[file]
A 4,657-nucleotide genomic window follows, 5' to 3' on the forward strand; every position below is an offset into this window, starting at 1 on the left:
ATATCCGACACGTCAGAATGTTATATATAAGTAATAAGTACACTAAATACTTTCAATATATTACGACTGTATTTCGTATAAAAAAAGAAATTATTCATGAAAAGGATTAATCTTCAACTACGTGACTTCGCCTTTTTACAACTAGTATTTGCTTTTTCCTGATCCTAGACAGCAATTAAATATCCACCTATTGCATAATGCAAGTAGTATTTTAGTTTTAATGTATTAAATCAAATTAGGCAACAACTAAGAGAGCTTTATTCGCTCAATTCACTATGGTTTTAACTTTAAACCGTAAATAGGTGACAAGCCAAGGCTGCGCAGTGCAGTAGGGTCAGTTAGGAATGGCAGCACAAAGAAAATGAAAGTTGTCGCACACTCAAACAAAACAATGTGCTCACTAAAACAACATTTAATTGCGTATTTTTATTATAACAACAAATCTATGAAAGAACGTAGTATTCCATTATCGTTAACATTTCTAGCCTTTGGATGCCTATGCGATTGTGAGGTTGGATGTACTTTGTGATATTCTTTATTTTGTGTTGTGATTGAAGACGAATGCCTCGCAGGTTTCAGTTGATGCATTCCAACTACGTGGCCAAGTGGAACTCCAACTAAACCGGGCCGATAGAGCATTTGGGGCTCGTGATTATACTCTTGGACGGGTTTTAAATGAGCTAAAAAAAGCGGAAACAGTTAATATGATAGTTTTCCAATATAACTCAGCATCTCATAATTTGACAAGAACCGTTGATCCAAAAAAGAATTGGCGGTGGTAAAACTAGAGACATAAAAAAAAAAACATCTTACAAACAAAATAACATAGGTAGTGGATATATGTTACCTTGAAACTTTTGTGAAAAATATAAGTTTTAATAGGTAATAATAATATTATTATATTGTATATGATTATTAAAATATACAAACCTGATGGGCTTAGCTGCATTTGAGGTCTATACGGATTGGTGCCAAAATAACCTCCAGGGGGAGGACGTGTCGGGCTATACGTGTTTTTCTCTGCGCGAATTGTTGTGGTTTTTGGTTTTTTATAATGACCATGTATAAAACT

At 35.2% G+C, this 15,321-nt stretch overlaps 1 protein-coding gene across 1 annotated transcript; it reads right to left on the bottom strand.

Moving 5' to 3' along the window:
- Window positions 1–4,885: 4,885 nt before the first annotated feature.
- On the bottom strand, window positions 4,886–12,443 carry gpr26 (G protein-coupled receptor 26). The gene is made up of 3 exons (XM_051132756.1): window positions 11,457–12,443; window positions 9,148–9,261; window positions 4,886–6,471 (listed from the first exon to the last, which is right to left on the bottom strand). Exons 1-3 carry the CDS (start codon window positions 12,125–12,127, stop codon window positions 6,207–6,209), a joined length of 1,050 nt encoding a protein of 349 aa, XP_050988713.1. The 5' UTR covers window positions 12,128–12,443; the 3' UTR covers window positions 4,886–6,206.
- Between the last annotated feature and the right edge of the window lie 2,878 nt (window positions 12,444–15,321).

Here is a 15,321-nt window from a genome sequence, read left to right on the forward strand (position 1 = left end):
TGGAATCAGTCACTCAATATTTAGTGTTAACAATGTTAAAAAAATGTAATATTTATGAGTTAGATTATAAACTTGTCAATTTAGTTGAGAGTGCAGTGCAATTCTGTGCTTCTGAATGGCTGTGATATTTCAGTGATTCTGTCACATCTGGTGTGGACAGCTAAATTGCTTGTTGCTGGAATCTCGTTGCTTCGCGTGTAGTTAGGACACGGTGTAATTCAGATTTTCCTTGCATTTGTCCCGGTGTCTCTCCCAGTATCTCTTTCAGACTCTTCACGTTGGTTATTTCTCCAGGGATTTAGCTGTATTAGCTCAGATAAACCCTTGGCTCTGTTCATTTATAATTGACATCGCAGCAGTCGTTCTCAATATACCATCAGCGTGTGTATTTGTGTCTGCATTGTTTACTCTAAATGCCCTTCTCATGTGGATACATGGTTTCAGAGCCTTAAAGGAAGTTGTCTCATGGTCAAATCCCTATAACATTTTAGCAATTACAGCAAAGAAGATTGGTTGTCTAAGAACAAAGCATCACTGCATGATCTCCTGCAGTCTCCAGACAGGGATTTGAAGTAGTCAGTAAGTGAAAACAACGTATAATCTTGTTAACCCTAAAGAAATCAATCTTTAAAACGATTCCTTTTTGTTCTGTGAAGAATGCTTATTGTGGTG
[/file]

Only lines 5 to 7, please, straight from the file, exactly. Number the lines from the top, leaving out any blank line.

- Window positions 1–4,885: 4,885 nt before the first annotated feature.
- On the bottom strand, window positions 4,886–12,443 carry gpr26 (G protein-coupled receptor 26). The gene is made up of 3 exons (XM_051132756.1): window positions 11,457–12,443; window positions 9,148–9,261; window positions 4,886–6,471 (listed from the first exon to the last, which is right to left on the bottom strand). Exons 1-3 carry the CDS (start codon window positions 12,125–12,127, stop codon window positions 6,207–6,209), a joined length of 1,050 nt encoding a protein of 349 aa, XP_050988713.1. The 5' UTR covers window positions 12,128–12,443; the 3' UTR covers window positions 4,886–6,206.
- Between the last annotated feature and the right edge of the window lie 2,878 nt (window positions 12,444–15,321).